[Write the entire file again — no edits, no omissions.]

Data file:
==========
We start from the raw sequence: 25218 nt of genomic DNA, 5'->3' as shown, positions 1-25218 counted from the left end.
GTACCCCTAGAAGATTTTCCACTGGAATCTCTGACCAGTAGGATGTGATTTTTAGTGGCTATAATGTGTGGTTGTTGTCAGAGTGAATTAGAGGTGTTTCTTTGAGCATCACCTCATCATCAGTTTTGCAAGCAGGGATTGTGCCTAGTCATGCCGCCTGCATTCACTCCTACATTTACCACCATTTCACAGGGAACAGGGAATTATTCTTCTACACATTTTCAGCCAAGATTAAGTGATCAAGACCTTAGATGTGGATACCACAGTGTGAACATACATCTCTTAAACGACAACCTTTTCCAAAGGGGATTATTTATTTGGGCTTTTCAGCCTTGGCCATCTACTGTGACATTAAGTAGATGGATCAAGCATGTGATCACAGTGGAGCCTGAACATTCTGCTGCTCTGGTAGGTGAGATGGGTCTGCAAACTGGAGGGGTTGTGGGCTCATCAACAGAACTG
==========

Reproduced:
We start from the raw sequence: 25218 nt of genomic DNA, 5'->3' as shown, positions 1-25218 counted from the left end.
GTACCCCTAGAAGATTTTCCACTGGAATCTCTGACCAGTAGGATGTGATTTTTAGTGGCTATAATGTGTGGTTGTTGTCAGAGTGAATTAGAGGTGTTTCTTTGAGCATCACCTCATCATCAGTTTTGCAAGCAGGGATTGTGCCTAGTCATGCCGCCTGCATTCACTCCTACATTTACCACCATTTCACAGGGAACAGGGAATTATTCTTCTACACATTTTCAGCCAAGATTAAGTGATCAAGACCTTAGATGTGGATACCACAGTGTGAACATACATCTCTTAAACGACAACCTTTTCCAAAGGGGATTATTTATTTGGGCTTTTCAGCCTTGGCCATCTACTGTGACATTAAGTAGATGGATCAAGCATGTGATCACAGTGGAGCCTGAACATTCTGCTGCTCTGGTAGGTGAGATGGGTCTGCAAACTGGAGGGGTTGTGGGCTCATCAACAGAACTG